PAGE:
Zwischen Kreaturen. Die Transformation der Ordnungen von Mensch und Tier in der Xenotransplantation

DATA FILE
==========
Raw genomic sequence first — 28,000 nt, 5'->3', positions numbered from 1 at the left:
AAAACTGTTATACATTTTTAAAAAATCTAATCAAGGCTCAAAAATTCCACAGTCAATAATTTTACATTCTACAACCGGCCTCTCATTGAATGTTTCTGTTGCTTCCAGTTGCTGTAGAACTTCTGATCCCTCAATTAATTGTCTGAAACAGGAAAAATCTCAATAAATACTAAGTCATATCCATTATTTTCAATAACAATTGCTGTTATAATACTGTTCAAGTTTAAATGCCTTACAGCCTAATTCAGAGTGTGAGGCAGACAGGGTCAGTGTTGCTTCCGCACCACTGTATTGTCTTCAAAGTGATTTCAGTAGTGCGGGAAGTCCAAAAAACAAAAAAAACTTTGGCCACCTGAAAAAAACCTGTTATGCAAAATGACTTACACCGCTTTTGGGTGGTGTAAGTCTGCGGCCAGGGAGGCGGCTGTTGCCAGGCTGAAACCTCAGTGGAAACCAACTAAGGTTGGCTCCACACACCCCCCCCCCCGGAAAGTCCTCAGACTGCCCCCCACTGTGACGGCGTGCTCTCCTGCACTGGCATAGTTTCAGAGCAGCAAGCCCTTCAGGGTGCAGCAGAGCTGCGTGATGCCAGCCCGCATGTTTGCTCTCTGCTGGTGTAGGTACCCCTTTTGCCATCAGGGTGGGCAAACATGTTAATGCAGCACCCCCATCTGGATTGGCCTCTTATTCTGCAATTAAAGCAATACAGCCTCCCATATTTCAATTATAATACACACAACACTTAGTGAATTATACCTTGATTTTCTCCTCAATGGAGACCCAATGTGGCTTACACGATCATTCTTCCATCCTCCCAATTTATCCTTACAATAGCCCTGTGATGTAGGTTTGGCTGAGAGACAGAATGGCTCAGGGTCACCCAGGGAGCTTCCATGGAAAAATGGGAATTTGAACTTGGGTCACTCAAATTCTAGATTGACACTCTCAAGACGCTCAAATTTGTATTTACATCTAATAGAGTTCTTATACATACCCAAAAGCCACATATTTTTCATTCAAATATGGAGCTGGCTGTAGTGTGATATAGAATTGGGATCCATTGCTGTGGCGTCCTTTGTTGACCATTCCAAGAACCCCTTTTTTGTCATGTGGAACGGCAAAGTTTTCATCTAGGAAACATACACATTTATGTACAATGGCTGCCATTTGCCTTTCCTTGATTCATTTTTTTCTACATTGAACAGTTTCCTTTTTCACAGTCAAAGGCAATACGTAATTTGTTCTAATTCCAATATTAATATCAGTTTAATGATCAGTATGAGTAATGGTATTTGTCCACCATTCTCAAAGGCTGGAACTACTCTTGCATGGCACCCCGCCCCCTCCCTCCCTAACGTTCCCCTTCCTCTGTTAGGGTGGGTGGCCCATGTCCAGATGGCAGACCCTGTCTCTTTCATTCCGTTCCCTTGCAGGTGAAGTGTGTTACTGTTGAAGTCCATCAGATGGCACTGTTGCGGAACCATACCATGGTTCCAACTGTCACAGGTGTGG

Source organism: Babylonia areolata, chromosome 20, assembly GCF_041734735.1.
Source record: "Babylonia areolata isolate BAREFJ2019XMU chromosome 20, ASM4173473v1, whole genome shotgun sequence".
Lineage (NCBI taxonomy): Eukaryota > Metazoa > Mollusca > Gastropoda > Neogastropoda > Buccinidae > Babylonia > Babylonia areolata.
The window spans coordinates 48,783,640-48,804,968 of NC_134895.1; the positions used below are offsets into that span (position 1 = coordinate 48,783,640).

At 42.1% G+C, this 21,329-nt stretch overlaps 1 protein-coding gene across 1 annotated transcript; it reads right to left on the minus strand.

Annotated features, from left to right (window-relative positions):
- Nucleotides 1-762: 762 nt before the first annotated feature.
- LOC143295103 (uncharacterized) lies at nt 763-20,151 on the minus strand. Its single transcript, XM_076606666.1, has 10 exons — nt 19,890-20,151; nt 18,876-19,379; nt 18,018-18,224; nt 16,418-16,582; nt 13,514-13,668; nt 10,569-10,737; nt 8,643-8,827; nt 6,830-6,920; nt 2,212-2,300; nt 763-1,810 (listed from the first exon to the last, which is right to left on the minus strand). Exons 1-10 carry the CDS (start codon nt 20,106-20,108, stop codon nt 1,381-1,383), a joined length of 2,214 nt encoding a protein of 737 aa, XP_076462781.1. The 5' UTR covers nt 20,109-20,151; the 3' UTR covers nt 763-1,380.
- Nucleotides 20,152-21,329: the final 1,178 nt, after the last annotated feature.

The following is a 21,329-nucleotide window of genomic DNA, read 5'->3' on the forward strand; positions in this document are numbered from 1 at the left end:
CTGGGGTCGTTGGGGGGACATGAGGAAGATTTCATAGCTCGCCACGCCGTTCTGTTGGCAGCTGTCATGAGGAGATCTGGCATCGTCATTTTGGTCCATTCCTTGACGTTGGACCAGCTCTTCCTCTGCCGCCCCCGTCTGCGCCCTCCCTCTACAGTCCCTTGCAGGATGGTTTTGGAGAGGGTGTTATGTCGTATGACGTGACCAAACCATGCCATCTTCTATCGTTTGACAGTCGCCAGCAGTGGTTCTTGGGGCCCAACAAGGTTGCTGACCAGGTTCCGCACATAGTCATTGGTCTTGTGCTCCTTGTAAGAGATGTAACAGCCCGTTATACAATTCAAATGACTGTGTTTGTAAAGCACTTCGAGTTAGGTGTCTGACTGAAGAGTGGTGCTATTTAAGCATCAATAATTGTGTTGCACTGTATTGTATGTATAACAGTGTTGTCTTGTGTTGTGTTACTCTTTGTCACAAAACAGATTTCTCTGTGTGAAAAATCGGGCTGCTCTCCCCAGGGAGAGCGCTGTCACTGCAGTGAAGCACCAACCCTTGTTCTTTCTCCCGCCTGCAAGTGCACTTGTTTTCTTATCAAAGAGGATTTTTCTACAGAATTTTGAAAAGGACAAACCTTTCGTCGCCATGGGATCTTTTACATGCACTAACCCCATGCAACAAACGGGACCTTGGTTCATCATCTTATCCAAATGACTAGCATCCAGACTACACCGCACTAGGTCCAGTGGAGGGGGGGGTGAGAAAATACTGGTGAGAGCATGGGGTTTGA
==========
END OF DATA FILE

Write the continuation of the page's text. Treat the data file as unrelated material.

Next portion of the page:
In the 1990s, the idea of xenotransplantation (i.e., the transplantation of bodily tissue across species boundaries) was largely considered an unprecedented threat to both the individual body and human identity itself. Given that this technique was used since the late nineteenth century to cure a wide variety of ailments, interpreting xenotransplantation as an unparalleled violation of the species order turns out to be inconsistent, however. I therefore argue that the sense of violation outlined above is not the result of a radically new technique, but stems from the transformation of the concept of bodily as well as species integrity. Against the backdrop of the evolution of cybernetics, I compare the practices and paradigms of xenotransplantation in the interwar period to those of the millennial period. I demonstrate that in the field of xenotransplantation, the concept of both body and species shifted from stable structures such as hierarchy, division of labour, and localisation to precarious ones such as potentiality, dispersion, networks, and ambiguity. Mankind, having instrumentalized the animal kingdom throughout modernity, increasingly views itself since the end of the twentieth century as a part of a complex arrangement in which nature and culture, body and mind, man and animal are intricately fused.